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On Feb. 27, 2015, the Commodity Futures Trading Commission, Federal Deposit Insurance Corporation, Board of Governors of the Federal Reserve System, Office of the Comptroller of the Currency, and Securities and Exchange Commission (collectively, the “Agencies”) published a new FAQ on the Agencies’ rule promulgated under Section 619 of the Dodd-Frank Wall Street Reform and Consumer Protection Act, which is commonly referred to as the “Volcker Rule.”[1] The new FAQ now makes clear that the Volcker Rule does not necessarily prohibit non-U.S. banking entities from investing in third-party managed hedge funds and private equity funds, even where the ownership interests of such funds are marketed and sold to U.S. investors.[2]

The Volcker Rule contains an exemption that permits eligible non-U.S. banking entities[3] to hold ownership interests in “covered funds,” so long as such activity occurs “solely outside the United States.” This exemption, commonly known as the “SOTUS exemption” requires, among other conditions, that “no ownership interest in the covered fund is offered for sale or sold to a resident of the United States.”[4] However, the FAQ makes clear that this requirement does not prevent a third-party manager from offering or selling the fund’s interests to U.S. investors, so long as the banking entity is not involved in such marketing or sales activity. In other words, eligible non-U.S. banking entities will still be able to invest in third-party funds regardless of whether those funds also have U.S. investors, so long as they do not participate in marketing the fund.[5]

To avail themselves of the SOTUS exemption, eligible non-U.S. banking entities will still have to ensure that:

  • The banking entity (or office thereof) holding the investment, as principal, (and the banking entity (or office thereof) that has decision-making authority over the investment, if different) is not organized or located in the United States;
  • No relevant personnel of the banking entity with decision-making authority over the investment are located in the United States (excluding “back office” personnel);
  • The investment is not accounted for as principal, directly or indirectly, on a consolidated basis by a branch or affiliate organized or located in the United States; and
  • No financing for the investment is provided, directly or indirectly, by a branch or affiliate organized or located in the United States.

Authored by Joseph P. Vitale .

If you have any questions concerning this Alert, please contact your attorney at Schulte Roth & Zabel or the author.


[1] A separate SRZ Memorandum , published on Dec. 23, 2013, summarizes the Volcker Rule’s effect on fund activities.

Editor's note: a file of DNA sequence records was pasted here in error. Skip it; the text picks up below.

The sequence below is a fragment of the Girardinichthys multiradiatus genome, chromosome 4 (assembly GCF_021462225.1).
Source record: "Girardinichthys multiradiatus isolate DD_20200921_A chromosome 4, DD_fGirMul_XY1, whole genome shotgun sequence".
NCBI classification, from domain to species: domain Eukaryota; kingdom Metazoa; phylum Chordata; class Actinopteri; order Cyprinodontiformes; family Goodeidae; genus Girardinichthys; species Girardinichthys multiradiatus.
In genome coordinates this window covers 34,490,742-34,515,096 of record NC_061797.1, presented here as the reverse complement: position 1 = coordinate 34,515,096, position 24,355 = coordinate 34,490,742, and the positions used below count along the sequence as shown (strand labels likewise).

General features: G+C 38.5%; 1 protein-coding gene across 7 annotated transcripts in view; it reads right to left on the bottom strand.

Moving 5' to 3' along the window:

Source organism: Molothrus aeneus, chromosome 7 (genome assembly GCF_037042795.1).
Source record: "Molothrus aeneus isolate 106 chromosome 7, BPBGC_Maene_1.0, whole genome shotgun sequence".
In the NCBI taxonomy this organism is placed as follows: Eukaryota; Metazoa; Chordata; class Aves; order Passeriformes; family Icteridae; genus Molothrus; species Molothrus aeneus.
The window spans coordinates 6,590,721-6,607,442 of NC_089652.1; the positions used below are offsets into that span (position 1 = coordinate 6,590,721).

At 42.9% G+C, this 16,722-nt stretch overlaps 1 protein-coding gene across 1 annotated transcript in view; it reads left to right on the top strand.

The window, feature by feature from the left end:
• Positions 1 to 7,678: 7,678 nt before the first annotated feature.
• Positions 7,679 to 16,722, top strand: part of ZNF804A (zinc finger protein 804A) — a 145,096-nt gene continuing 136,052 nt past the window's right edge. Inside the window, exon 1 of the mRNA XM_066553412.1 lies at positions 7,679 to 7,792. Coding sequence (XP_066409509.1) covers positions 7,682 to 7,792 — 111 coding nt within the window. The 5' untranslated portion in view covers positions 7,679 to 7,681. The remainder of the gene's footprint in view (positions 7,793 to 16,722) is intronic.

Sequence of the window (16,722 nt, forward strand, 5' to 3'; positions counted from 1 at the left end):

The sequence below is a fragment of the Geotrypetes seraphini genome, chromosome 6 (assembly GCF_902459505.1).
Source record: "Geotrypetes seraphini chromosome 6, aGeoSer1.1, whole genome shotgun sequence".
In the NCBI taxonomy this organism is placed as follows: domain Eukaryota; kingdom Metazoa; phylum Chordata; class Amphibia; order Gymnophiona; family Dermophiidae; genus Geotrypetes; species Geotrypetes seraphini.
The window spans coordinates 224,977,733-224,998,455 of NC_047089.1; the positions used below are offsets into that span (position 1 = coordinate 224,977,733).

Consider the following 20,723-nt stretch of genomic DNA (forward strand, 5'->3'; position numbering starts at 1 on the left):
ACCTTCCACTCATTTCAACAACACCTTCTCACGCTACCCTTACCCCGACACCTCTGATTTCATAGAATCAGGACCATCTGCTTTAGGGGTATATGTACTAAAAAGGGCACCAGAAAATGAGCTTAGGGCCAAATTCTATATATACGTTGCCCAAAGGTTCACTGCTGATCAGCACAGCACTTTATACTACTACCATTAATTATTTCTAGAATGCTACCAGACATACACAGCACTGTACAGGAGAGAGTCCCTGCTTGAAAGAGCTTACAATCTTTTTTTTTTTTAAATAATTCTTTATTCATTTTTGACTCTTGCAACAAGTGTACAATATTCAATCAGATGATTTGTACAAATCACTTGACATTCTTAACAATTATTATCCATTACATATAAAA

[2] The new FAQ (#13) is available on the Federal Reserve’s website.

[3] In order for a banking entity to use this exemption, the following criteria must be satisfied:

(i)   The banking entity must not be organized, or directly or indirectly controlled by a banking entity organized, in a U.S. jurisdiction (including any U.S. territory or commonwealth);

(ii)   If the entity is a “foreign banking organization” under 12 C.F.R. Part 211 (“Regulation K”), it must qualify for the exemption thereunder;

(iii)  If the entity is not a “foreign banking organization” under Regulation K, it must satisfy at least two of the following:

a. Its total assets held outside the United States exceed those held in the United States;

b. Its total revenues from its non-U.S. business exceed those from its U.S. business;

c. Its total net income from its non-U.S. business exceed that from its U.S. business.

[4] E.g., 12 C.F.R. § 248.13(b)(iii).

[5] Furthermore, if the banking entity (or an affiliate) acts as sponsor or serves, directly or indirectly, as the investment manager, investment adviser, commodity pool operator or commodity trading advisor to a covered fund, the banking entity automatically will be deemed to be participating in the marketing of the fund’s ownership interests.


This information has been prepared by Schulte Roth & Zabel LLP (“SRZ”) for general informational purposes only. It does not constitute legal advice, and is presented without any representation or warranty as to its accuracy, completeness or timeliness. Transmission or receipt of this information does not create an attorney-client relationship with SRZ. Electronic mail or other communications with SRZ cannot be guaranteed to be confidential and will not (without SRZ agreement) create an attorney-client relationship with SRZ. Parties seeking advice should consult with legal counsel familiar with their particular circumstances. The contents of these materials may constitute attorney advertising under the regulations of various jurisdictions.